A creek runs through it

Squatter’s Creek in June 2021

We’ve seen the harlequins and other ducks returning from their summer breeding grounds to the ocean in front of our house. When we lived in Smithers, we’d see them in the spring, the harlequins chugging up the turbulent melt waters of Driftwood Creek on their way to nest in the alpine meadows of the Babine Mountains.

Here in Powell River, the small creeks drain watersheds that begin and end within a short run to the ocean and don’t offer much that harlequins seem to need for breeding. But they do offer what many children need and love. Moving water to splash in, to fill their boots, to float their pea pod boats and dream of bigger voyages. 

Squatter’s Creek, the creek of my childhood, did that for dozens of kids, especially because for a few short years it ran across the southeast corner of the J.P. Dallos school playground. My mother, Betty Anderson/Peters/Berger, taught there from about 1956 until she moved to J.C. Hill (now the Music Academy). She likes to tell of a six-year-old named Victor being very pleased with himself when he produced two or three little fish for her after a recess fishing expedition.

My sister Susan and several of her classmates remember when their Grade One teacher, Mrs. Winegarden, had them write the word Can’t on little pieces of paper and troop down the steep bank to the creek to send the word downstream; they were encouraged to never use the word again.

Susan’s friend, Judy Thompson, wrote, “I certainly do remember the creek behind J.P. Dallos and we did play there on weekends as well as sometimes ‘illegally’ at school! The kids were always getting into trouble for playing at the creek and it did flow quite fast at times … it used to flow right past my Auntie Connie and Uncle Bob Lyons’ property on Westview Road. We just took all that for granted … I remember the water was quite clear …”

In those days, both branches ran clear.


This 1931 map shows the two branches of Squatter’s Creek joining above Joyce Avenue just east of Courtenay Street before crossing Duncan, Joyce, Westview and Marine, entering the ocean where the sea walk begins today.
Map courtesy of the Powell River Historical Museum and Archives
Westview  Light Power and Water Works District


Stewart Alsgard remembers playing and swimming in it when he visited friends who lived beside it near Joyce and Courtenay. The Tom Pickles family moved onto seven acres of land above the creek just west of Duncan in the late 1940s. Tom Jr. hunted, fished and trapped in the bush around his home throughout his childhood. He remembers crossing one of the bridges (likely over Joyce) when he was coming home from visiting his friend Glen Husband down on Westview Avenue (see Boxwood Gardens below). After dark, he said, he’d run like crazy because there were deep shadows under that bridge and he imagined trolls living there. He also told of the time he and his friends decided to create a swimming hole on the creek above his house. They built a dam that included stakes, logs and sandbags. When he caught wind of it, Tom Sr. made them tear it apart – it was holding back quite a bit of water and could have flooded the houses down below if it broke.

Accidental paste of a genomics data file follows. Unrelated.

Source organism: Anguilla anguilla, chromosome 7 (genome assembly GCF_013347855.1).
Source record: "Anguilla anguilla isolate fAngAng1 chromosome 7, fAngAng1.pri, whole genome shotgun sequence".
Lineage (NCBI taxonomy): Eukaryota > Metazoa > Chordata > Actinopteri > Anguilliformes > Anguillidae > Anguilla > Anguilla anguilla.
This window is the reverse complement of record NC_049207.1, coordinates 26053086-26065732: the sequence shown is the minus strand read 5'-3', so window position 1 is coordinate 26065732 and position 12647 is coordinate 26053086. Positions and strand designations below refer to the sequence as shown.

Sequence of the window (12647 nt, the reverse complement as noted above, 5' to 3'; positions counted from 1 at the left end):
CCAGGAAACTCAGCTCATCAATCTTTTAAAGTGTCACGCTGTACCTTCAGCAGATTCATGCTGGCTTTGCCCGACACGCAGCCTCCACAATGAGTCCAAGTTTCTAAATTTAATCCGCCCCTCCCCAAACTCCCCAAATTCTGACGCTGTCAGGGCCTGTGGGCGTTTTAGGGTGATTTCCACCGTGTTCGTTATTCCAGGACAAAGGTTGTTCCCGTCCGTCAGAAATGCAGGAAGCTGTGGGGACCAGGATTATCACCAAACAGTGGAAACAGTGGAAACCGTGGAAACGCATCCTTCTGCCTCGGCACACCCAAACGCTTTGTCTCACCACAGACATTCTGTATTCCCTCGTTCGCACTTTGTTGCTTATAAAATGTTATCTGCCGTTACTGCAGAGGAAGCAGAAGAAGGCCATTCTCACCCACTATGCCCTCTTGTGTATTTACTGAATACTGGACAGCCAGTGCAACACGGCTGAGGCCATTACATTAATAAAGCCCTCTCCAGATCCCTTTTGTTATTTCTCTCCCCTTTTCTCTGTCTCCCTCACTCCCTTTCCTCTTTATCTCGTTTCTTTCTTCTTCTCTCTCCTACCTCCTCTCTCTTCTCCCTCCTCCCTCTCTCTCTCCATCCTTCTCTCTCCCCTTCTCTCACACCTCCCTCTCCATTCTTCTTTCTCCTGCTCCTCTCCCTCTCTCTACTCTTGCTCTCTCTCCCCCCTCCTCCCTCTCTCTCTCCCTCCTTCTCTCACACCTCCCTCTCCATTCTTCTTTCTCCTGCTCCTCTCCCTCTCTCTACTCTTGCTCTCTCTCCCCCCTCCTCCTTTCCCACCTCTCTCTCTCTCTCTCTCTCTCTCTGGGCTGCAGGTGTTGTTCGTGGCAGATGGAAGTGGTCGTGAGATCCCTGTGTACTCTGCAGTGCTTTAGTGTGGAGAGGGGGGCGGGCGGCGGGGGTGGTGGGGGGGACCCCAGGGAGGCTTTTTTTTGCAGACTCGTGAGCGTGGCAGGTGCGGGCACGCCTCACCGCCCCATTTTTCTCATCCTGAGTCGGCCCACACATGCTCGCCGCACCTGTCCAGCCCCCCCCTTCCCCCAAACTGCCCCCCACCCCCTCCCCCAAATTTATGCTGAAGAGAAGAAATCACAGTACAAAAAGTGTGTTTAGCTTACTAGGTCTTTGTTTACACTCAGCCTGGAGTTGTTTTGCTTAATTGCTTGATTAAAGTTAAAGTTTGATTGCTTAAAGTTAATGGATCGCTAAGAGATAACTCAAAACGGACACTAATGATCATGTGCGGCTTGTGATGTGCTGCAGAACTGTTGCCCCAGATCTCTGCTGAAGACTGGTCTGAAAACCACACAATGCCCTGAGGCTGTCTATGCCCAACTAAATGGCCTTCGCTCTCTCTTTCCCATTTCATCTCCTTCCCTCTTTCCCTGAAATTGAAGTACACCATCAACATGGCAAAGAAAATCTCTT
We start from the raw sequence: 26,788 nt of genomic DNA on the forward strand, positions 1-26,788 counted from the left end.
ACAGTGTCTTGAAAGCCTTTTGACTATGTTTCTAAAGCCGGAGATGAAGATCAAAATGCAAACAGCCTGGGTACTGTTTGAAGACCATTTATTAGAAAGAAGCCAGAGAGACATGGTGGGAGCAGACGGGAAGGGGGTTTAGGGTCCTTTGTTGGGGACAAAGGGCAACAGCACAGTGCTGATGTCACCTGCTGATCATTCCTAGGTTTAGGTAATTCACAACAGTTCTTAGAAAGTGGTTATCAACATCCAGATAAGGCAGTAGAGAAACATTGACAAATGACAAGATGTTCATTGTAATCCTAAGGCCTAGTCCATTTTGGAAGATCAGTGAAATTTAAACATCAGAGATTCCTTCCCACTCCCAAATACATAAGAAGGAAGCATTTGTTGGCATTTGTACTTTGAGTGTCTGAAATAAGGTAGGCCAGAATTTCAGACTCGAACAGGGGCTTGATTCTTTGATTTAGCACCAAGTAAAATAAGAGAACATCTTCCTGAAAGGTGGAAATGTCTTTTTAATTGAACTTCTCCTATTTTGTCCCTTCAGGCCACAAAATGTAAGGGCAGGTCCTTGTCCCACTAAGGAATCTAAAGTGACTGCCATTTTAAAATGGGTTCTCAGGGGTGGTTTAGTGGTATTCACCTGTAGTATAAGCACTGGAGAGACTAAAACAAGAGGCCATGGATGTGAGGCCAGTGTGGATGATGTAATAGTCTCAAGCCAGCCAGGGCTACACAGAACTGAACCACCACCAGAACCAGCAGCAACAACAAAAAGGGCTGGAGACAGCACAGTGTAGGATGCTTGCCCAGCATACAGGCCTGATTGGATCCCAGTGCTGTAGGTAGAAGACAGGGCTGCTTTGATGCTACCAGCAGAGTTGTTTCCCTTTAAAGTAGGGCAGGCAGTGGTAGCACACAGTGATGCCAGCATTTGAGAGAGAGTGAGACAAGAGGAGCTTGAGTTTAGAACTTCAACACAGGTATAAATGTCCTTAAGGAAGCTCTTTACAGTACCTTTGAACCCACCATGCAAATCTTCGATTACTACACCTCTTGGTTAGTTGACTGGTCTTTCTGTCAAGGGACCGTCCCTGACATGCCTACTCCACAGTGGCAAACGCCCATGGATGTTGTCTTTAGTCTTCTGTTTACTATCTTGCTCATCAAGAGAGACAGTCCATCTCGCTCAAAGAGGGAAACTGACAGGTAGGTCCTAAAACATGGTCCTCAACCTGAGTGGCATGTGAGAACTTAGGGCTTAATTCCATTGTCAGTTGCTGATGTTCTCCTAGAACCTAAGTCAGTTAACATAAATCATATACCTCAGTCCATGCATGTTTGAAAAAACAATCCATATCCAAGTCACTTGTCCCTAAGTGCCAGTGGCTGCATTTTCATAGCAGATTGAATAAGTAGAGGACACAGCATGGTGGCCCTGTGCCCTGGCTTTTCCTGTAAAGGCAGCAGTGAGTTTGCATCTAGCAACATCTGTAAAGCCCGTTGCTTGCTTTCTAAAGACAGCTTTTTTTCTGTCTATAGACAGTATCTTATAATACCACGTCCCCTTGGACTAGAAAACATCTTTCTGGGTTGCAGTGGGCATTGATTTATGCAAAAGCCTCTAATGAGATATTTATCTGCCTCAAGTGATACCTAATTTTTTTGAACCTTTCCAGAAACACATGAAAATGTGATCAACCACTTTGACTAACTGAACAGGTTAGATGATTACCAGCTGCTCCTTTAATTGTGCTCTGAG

By the time we moved to Quebec Avenue (1957) some of the creek had been piped under Duncan and Joyce; we had to go through Pickles’ property to get to it. My brother remembers walking there as a five or six-year-old, having been given a hatchet to protect his mother and a friend from bears. Later, I’d follow him to balance on logs and peer into their shadows in search of trout. Slow, silent movement was essential to not spook the fish.

The creek was supposedly named after “squatter” William Joyce, whose property it ran through. Joyce was, however, no squatter. According to his granddaughter Mary Carlson (nee Douglas), who came to live with him in 1931, Joyce was a pioneer of the Westview area. He had forty acres of land, which he had bought for $10 an acre. It was waterfront property; its width was defined by Duncan and Fairmont Streets.

My grandfather had 200 fruit trees, five or six hives of honey and a large garden on his property. He also kept chickens. A log house (situated on the spot where J.P. Dallos School stands today) was the main building; he later added on a complete house to provide extra space.

Squatter’s Creek ran through the property. WJ built a dam and a waterwheel on the creek; this fed through pipes to our house and others on Fourth (Duncan) and Fifth (Egmont) Streets. He charged 25 cents a month for those who wished to have piped water.

In the 1920’s and 30’s he laid out his 40 acre property into lots. He sold the water front lot for $250 for a location for the oil tanks [Andy Culos’s Esso tanks were just above the south harbour]. He sold other lots for $100.

Of course there was very little money around during the Depression years when the mill was working two weeks on and two weeks off, so he sold the lots at $5 down, and $5 a month until the $100 was paid off.

He gave approximately two acres of land for a school. The second Westview school was built on the school site, where the Municipal Hall is located today.

(From Rusty Nails & Ration Books: Great Depression & WWII Memories 1929-1945 by Barbara Ann Lambert; Trafford, 2002, pp 151 – 152.)

By 1950, instead of being a valuable resource, the creek was an impediment. When it came to building a new school, a central point in Westview was deemed the best area. A solution seemed apparent when a major portion of Joyce Farm was purchased by Powell River Municipality for parkland. The Powell River Co. Ltd. then generously provided a huge waterpipe to divert the creek which flowed through the farmland. The area was cleared, and fill was used to level the area. With completion of these renovations the remaining ideal school site was purchased by the Board, and construction [of J.P. Dallos, now École Côte-du-soleil] began. (From Powell River & District Schools: 1898-1983, collected by Alice Cluff p. 30.)

The remaining creek wasn’t fenced off and still tempted the kids to infractions through the 1950s.